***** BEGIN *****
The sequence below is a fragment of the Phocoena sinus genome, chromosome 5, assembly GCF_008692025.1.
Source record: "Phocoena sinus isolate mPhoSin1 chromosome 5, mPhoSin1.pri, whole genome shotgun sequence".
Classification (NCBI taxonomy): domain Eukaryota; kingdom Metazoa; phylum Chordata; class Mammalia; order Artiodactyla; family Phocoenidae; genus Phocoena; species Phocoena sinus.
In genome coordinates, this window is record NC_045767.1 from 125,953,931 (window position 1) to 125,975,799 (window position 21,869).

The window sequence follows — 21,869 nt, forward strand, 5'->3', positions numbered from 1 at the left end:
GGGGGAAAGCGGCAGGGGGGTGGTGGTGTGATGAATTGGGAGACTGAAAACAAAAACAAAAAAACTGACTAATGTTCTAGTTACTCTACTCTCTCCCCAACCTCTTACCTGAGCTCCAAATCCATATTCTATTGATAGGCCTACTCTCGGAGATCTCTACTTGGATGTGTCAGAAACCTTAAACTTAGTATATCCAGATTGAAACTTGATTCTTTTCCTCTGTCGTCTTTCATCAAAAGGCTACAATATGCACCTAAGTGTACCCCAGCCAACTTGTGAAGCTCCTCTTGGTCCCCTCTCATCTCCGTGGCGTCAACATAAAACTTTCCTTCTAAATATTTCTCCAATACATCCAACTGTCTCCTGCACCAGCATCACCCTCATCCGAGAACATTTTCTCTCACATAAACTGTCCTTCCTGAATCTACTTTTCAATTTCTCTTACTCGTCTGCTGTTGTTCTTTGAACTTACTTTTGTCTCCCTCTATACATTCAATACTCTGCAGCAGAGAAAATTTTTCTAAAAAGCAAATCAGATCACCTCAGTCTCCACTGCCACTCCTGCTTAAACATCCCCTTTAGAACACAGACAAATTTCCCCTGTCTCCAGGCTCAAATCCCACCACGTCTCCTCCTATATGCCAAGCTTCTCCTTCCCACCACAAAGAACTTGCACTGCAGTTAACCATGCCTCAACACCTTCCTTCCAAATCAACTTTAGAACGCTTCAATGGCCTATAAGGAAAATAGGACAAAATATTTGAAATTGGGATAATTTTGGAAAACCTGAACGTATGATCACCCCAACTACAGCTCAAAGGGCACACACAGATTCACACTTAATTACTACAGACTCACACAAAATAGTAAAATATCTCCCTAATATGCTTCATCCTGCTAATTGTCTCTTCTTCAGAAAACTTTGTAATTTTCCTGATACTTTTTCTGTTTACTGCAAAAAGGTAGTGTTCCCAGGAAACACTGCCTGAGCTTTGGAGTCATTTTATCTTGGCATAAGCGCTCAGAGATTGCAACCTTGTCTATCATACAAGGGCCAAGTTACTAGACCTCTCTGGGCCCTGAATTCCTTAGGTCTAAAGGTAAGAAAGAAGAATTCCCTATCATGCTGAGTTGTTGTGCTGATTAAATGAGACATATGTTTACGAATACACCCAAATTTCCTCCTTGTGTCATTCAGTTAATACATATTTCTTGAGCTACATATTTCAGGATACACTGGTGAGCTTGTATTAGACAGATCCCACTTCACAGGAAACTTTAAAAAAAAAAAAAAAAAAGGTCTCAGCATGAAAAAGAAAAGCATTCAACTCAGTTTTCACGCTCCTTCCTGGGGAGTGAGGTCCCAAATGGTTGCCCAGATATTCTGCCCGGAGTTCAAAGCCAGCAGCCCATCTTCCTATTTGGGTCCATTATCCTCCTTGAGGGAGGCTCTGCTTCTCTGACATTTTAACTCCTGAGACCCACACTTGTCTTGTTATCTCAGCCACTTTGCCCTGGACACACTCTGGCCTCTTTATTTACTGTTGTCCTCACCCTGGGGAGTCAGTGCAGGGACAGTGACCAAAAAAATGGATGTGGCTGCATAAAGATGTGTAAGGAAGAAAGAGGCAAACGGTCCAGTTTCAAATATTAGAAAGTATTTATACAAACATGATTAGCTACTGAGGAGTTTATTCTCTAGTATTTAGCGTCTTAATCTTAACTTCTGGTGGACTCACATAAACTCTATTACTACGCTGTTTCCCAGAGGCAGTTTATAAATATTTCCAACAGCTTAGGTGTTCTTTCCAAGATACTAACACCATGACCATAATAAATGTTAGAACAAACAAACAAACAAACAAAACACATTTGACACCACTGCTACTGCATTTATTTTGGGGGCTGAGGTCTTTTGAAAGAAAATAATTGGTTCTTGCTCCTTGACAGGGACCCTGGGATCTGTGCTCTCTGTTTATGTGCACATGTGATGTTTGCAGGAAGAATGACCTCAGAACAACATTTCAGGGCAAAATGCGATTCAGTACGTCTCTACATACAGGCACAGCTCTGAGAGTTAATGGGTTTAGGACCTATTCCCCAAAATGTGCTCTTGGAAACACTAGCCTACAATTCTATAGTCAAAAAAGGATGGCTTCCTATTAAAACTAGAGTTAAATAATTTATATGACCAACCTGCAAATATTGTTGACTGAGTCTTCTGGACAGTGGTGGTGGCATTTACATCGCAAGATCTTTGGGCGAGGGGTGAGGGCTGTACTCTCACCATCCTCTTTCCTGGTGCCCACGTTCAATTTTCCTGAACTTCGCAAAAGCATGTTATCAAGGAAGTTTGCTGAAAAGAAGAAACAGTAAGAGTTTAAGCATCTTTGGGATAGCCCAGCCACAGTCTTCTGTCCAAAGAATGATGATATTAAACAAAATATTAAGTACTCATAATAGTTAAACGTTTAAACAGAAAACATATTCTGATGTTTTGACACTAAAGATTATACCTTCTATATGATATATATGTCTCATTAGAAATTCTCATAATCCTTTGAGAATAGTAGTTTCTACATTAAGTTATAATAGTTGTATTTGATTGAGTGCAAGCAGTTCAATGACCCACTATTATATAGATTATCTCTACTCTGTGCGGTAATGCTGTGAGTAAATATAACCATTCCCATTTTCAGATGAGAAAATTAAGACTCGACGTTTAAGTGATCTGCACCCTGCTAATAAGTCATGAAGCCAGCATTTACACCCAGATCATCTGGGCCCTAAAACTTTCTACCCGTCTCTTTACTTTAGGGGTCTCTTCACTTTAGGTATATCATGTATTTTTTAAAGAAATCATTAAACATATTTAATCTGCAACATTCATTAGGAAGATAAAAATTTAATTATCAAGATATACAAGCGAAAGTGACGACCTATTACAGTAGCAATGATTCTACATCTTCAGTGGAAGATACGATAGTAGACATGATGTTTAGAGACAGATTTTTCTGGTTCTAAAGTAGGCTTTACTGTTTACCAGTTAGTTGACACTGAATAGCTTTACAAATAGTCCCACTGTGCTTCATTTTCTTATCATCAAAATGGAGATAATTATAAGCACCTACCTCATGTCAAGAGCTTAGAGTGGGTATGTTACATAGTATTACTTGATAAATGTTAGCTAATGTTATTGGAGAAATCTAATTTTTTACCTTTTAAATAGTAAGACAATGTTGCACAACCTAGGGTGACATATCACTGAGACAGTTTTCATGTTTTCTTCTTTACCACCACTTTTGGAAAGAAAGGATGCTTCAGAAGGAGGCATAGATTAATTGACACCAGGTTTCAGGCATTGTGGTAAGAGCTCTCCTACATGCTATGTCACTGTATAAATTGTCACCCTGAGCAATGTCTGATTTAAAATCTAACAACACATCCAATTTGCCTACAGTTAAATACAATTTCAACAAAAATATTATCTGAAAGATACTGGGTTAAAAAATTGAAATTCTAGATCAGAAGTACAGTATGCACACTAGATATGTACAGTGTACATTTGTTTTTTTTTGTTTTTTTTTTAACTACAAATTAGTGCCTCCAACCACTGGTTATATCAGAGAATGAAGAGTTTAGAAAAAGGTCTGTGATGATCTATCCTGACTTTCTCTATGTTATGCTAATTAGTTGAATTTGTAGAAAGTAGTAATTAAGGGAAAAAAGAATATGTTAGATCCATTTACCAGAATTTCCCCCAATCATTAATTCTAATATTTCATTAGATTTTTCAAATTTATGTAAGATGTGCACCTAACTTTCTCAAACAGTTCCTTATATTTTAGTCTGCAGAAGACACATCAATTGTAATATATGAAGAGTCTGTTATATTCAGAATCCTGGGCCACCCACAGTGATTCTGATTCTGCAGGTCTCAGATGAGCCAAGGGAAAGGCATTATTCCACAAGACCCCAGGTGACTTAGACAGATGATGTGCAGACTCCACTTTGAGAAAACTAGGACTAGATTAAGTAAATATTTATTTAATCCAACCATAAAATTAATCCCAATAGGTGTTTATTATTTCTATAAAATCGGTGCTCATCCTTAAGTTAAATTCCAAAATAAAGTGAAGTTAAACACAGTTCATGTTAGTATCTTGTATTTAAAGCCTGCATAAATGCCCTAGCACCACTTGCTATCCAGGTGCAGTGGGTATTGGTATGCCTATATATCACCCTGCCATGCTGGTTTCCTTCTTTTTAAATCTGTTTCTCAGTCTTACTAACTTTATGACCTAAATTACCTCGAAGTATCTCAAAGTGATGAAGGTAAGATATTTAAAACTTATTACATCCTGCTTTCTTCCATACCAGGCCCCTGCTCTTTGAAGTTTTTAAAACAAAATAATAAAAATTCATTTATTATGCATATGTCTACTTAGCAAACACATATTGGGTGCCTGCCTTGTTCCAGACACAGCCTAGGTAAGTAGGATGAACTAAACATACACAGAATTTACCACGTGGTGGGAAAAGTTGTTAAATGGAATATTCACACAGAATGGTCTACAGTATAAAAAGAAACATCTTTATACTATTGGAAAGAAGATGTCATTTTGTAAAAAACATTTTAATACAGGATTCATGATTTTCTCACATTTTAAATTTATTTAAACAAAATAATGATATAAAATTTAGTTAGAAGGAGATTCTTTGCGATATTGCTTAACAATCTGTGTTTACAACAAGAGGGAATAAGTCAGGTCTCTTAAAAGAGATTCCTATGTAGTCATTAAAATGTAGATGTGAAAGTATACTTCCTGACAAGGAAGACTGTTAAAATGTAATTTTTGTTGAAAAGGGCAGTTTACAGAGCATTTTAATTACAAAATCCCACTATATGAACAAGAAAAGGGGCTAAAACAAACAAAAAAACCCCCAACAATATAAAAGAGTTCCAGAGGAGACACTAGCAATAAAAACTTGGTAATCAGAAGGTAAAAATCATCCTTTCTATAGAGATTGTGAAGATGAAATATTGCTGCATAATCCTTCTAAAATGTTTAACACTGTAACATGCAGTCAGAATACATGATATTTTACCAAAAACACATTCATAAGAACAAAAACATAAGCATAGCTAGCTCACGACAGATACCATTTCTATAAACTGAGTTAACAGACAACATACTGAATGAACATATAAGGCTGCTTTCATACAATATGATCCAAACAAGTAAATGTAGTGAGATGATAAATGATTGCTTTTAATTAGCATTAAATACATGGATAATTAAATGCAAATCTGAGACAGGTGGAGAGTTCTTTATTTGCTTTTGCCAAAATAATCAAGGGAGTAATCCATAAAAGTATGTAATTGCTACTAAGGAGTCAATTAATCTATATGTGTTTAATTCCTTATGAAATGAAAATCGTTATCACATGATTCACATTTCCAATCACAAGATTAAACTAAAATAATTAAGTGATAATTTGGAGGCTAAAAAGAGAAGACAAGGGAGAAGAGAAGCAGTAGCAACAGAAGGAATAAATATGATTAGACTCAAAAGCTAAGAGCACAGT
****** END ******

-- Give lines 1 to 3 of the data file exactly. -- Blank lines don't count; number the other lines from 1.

The sequence below is a fragment of the Phocoena sinus genome, chromosome 5, assembly GCF_008692025.1.
Source record: "Phocoena sinus isolate mPhoSin1 chromosome 5, mPhoSin1.pri, whole genome shotgun sequence".
Classification (NCBI taxonomy): domain Eukaryota; kingdom Metazoa; phylum Chordata; class Mammalia; order Artiodactyla; family Phocoenidae; genus Phocoena; species Phocoena sinus.